Tuesday, November 13, 2007


Last night I volunteered at the Ovation Awards. I do it every year when I am available. It felt great walking up to the Orpheum Theatre -- it seems so familiar to me by now, this site of many happy moments and memories!

It's where they film "American Idol" (I guess; I don't watch the show), so it's probably a famous icon to many people. It tickles me that I don't have that association at all.

When I arrived, I hooked up with Elizabeth, who has "supervised" me in previous years. She was more than thrilled to see me! She announced to all the other volunteers that I was a reliable "old hand" at this event, and invited them to ask me any questions, which several of them did.

Elizabeth gave a rundown of all the presenters this year, and the list wasn't very flashy. Gil Cates and Garry Marshall were about the only names I recognized. Neil Patrick Harris was emceeing again.

I took a shot with Neil last year, so I didn't think it was worth pestering him this year.

As showtime drew closer, I was standing in the alley with Elizabeth waiting for some late arrivals, and suddenly Annette Bening walked up. It took a few minutes to recognize her. What clinched it was when Warren Beatty joined her.


This was "Hollywood Royalty" as far as I as concerned. I stood there for some time, spying on them as it were.

(I suspect when you reach that level of celebrity you get used to people standing around staring at you while pretending not to all the time.)

They entered the theatre through the lobby, not backstage, and I began wondering why they had come. After all, the Ovations aren't exactly the Oscars, and we don't normally expect that much glitter to attend.

I went backstage and looked through the presenter lists. No clues there. I turned to someone and wondered aloud why Annette and Warren were there. She knew. Annette Bening was getting a career achievement award. Ooooooooohhhhhhhhhh.... now I see.

During the ceremony, I was the winner escort. I'm the person who catches the winners when they come stumbling offstage into total darkness, disoriented, ecstatic, lost.

So I was there when Annette came onstage to accept her achievement award. Waiting.

I'm the one who beckoned her when she walked toward the wings. I reached for her hand, held it, congratulated her, and safely let her know, "I gotcha." Then I escorted her down the steep staircase where photographers and interviewers waited for her to grace them with her presence and show off her new Ovation award. And yes -- I confess -- at the bottom of the stairs I produced my contraband camera and asked someone to snap a picture of us together before the others got hold of her. Voila! And she went on her merry way without me as I returned to my shadowy duties.

But I wasn't satisfied. I wanted them both. As I caught other winners from the wings, I could easily locate Warren seated down front and center. I even saw Annette make her way back to her seat and join him. I knew exactly where they were. Yes, I was stalking them backstage.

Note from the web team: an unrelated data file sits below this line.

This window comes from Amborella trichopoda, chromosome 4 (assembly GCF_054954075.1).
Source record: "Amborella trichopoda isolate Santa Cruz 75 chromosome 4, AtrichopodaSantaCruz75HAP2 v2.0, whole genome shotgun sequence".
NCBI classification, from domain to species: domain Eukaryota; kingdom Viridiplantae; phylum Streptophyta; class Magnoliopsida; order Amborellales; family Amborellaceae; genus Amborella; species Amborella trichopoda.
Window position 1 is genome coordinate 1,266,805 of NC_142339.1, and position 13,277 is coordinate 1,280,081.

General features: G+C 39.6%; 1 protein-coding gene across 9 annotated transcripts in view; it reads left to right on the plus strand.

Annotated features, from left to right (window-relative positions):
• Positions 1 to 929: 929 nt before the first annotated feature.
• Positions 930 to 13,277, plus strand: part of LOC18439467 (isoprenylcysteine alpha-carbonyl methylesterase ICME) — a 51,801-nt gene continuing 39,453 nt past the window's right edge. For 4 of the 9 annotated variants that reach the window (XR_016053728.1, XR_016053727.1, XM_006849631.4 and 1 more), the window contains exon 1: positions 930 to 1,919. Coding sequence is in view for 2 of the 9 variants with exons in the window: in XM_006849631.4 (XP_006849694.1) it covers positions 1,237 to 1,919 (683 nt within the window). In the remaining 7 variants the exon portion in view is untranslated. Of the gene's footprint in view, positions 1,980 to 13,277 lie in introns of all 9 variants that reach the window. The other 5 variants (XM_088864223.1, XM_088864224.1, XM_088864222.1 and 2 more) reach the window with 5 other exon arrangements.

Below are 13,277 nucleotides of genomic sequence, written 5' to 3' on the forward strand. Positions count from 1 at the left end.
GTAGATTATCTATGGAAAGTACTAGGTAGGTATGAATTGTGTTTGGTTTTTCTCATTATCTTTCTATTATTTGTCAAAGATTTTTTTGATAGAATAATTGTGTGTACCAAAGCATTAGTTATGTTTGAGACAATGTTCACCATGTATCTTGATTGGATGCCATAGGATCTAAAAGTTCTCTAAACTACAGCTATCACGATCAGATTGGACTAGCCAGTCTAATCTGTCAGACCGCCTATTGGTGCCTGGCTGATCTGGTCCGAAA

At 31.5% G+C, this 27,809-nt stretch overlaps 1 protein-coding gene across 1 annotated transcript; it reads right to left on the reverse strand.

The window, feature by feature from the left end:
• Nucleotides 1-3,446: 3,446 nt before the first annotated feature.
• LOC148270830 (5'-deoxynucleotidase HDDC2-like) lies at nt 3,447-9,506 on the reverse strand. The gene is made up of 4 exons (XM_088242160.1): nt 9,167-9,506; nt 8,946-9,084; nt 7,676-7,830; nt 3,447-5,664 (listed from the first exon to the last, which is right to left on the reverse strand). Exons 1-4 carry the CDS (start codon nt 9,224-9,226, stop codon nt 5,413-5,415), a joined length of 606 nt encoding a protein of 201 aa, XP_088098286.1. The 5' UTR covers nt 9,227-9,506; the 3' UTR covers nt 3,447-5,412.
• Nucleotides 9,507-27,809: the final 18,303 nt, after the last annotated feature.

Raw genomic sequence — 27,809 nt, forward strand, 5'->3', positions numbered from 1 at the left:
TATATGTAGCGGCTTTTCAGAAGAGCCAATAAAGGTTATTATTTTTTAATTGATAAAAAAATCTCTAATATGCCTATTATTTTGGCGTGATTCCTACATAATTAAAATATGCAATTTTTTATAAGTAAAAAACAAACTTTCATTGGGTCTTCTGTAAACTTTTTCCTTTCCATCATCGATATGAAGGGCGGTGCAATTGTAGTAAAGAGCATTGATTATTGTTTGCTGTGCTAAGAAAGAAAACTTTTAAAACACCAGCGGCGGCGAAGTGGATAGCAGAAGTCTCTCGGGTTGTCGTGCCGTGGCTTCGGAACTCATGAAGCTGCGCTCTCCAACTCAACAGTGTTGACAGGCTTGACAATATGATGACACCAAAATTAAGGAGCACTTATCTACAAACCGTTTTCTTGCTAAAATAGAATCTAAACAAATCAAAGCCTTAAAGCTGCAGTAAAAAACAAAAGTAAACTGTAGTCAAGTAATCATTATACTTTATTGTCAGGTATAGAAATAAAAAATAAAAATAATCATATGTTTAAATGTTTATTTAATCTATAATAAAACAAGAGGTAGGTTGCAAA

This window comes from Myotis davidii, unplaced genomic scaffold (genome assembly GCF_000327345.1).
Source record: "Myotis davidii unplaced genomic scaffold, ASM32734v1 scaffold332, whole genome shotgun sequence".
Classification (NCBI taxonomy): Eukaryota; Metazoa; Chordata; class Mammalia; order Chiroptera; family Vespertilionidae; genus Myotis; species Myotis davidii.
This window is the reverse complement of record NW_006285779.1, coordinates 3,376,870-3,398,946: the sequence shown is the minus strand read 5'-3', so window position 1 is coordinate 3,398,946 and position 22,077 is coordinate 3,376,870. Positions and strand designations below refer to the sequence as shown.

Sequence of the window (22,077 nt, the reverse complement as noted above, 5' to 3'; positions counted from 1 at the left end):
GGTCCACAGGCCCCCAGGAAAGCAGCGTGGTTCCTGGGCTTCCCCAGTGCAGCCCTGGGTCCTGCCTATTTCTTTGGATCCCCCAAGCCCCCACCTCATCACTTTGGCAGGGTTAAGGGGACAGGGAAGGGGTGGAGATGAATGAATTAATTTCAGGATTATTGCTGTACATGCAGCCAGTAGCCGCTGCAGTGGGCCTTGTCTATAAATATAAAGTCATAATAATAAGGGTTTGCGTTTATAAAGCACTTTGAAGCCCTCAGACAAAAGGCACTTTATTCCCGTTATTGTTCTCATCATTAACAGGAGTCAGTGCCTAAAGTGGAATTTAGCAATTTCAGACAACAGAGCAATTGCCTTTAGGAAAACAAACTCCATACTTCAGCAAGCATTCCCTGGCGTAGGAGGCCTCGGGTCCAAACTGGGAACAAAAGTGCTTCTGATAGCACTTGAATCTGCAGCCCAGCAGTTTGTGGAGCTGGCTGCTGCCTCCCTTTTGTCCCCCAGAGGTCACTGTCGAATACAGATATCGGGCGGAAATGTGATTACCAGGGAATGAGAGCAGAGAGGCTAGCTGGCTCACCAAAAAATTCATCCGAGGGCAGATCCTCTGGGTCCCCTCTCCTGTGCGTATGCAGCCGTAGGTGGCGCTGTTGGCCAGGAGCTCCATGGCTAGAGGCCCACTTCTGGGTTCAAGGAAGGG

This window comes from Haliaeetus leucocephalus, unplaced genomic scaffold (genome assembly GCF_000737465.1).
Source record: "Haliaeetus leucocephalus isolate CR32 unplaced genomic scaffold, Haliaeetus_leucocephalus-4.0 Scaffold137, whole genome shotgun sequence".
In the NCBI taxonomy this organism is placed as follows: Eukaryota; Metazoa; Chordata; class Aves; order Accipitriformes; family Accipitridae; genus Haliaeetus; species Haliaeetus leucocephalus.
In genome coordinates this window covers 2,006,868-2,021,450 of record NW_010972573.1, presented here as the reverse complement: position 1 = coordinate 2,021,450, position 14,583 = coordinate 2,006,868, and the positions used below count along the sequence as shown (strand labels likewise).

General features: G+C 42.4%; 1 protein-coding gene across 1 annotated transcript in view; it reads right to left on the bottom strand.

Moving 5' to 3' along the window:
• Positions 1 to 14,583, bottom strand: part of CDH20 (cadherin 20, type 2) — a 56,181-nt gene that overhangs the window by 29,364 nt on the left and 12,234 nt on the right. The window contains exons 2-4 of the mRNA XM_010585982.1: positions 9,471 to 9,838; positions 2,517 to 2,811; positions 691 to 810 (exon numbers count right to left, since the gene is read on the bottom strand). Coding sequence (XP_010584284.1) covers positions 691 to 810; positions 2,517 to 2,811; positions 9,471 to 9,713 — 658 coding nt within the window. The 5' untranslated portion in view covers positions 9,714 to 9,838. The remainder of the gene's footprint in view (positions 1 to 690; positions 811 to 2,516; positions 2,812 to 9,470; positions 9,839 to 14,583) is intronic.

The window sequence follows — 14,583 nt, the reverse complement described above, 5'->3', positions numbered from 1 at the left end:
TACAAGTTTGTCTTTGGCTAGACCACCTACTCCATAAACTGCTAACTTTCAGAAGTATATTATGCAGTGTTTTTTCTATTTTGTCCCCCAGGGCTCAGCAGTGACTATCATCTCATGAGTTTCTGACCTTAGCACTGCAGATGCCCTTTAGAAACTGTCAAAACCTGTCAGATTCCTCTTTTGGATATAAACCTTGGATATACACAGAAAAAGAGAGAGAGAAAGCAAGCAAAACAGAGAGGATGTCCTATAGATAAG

When the show ended, I grabbed my bag and camera and beat a hasty path into the audience. There was a lot of milling happening around Warren and Annette, and they began walking straight toward me even as I made a beeline for them. Gulp! It was now or never!

I approached them bravely. I rapidly stated that I had been working backstage as a volunteer all night, and it would mean a lot to me to have a picture with the two of them, would they mind?

How could they refuse? I threw my camera to a stranger and asked her to take a shot. (I knew I would not get a second chance.) She hit the button, the flash went off, and I turned and graciously thanked this marvelous couple. (I really liked their vibe.)

I retrieved my camera and beat a shaky path to the bar to indulge in a free after-show drink. I called Robin, woke him out of a sound sleep in a hotel room in Dallas, and spilled my tremulous news.

I could barely hear him over the racket in the bar, which is probably fortunate since he tells me he was quite churlish to me. (Ignorance is bliss!)

Here's the shot. I'm very proud of it. What dya think? (I suspect I'm about the only person who got a picture together with them. Woohoo! My chutzpah paid off.)

Monday, January 22, 2007

WOW Quilt

Here is the wild tropical quilt that caught my eye at the quilt show that I can't stop raving about!
I think you quilt the whole thing, and then paint it in order to get that fine look.
(Perhaps it's "paint by number"? I don't know!)
Click on it to get the whole eyeful. The detail is extraordinary.

I found the kit for sale online: here.

Wednesday, January 10, 2007

Meeting Carl Ballantine

I got to meet Carl Ballantine last night! Yippee!

He gave an interview at the Magic Castle to talk about his career and his life in the field of magic. Do you know Carl Ballantine?

He's a magician (now 89 years old) who never performed any magic onstage. He billed himself as "The World's Greatest Magician," and then proved an utter failure as a magician by failing every trick he attempted to perform. It was the first comedy magic act. (He even pioneered the infamous "rubber chicken"!)

Ballantine was originally a vaudevillian who appeared on "The Ed Sullivan Show" a number of times, and later made appearances on virtually every variety show on television. He easily segued from doing comedy magic to straight acting.

Carl is best-known for his recurring role on "McHale's Navy." He later went on to play Broadway in "A Funny Thing Happened on the Way to the Forum." I don't remember him from that show -- and frankly I don't know WHAT show I remember him from. I just know the name from some distant mists of my childhood, and it was a peculiar thrill to actually get to meet the man. Go figure!